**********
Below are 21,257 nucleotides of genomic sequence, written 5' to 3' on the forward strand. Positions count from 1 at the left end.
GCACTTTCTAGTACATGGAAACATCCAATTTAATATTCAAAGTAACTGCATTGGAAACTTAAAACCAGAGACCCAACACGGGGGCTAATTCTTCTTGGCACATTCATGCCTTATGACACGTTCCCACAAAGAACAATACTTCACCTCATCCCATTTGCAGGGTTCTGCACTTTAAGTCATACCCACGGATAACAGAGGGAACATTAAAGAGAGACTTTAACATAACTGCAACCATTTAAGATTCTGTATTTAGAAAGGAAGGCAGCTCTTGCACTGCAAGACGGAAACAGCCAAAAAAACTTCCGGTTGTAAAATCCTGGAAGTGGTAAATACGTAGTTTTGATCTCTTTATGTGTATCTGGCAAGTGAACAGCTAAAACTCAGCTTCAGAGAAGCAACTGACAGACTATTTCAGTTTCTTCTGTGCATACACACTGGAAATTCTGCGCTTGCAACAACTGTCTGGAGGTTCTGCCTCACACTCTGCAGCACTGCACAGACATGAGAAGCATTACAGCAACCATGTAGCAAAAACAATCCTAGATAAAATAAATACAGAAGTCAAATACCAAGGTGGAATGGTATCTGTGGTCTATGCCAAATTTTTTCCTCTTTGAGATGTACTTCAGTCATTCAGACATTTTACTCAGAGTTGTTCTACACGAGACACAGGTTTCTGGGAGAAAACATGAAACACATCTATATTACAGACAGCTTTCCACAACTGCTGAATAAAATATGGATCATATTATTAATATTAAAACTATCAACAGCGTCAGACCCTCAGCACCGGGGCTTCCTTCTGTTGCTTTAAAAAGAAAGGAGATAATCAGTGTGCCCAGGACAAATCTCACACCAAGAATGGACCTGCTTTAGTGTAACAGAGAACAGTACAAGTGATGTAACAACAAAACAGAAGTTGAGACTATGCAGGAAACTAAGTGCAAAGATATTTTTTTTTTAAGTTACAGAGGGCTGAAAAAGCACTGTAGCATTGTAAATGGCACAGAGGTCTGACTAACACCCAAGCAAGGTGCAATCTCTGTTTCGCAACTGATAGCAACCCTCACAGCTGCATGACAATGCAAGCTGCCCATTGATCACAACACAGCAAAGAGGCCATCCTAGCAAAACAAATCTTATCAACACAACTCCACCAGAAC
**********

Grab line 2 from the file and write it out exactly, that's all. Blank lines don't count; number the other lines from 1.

GCACTTTCTAGTACATGGAAACATCCAATTTAATATTCAAAGTAACTGCATTGGAAACTTAAAACCAGAGACCCAACACGGGGGCTAATTCTTCTTGGCACATTCATGCCTTATGACACGTTCCCACAAAGAACAATACTTCACCTCATCCCATTTGCAGGGTTCTGCACTTTAAGTCATACCCACGGATAACAGAGGGAACATTAAAGAGAGACTTTAACATAACTGCAACCATTTAAGATTCTGTATTTAGAAAGGAAGGCAGCTCTTGCACTGCAAGACGGAAACAGCCAAAAAAACTTCCGGTTGTAAAATCCTGGAAGTGGTAAATACGTAGTTTTGATCTCTTTATGTGTATCTGGCAAGTGAACAGCTAAAACTCAGCTTCAGAGAAGCAACTGACAGACTATTTCAGTTTCTTCTGTGCATACACACTGGAAATTCTGCGCTTGCAACAACTGTCTGGAGGTTCTGCCTCACACTCTGCAGCACTGCACAGACATGAGAAGCATTACAGCAACCATGTAGCAAAAACAATCCTAGATAAAATAAATACAGAAGTCAAATACCAAGGTGGAATGGTATCTGTGGTCTATGCCAAATTTTTTCCTCTTTGAGATGTACTTCAGTCATTCAGACATTTTACTCAGAGTTGTTCTACACGAGACACAGGTTTCTGGGAGAAAACATGAAACACATCTATATTACAGACAGCTTTCCACAACTGCTGAATAAAATATGGATCATATTATTAATATTAAAACTATCAACAGCGTCAGACCCTCAGCACCGGGGCTTCCTTCTGTTGCTTTAAAAAGAAAGGAGATAATCAGTGTGCCCAGGACAAATCTCACACCAAGAATGGACCTGCTTTAGTGTAACAGAGAACAGTACAAGTGATGTAACAACAAAACAGAAGTTGAGACTATGCAGGAAACTAAGTGCAAAGATATTTTTTTTTTAAGTTACAGAGGGCTGAAAAAGCACTGTAGCATTGTAAATGGCACAGAGGTCTGACTAACACCCAAGCAAGGTGCAATCTCTGTTTCGCAACTGATAGCAACCCTCACAGCTGCATGACAATGCAAGCTGCCCATTGATCACAACACAGCAAAGAGGCCATCCTAGCAAAACAAATCTTATCAACACAACTCCACCAGAAC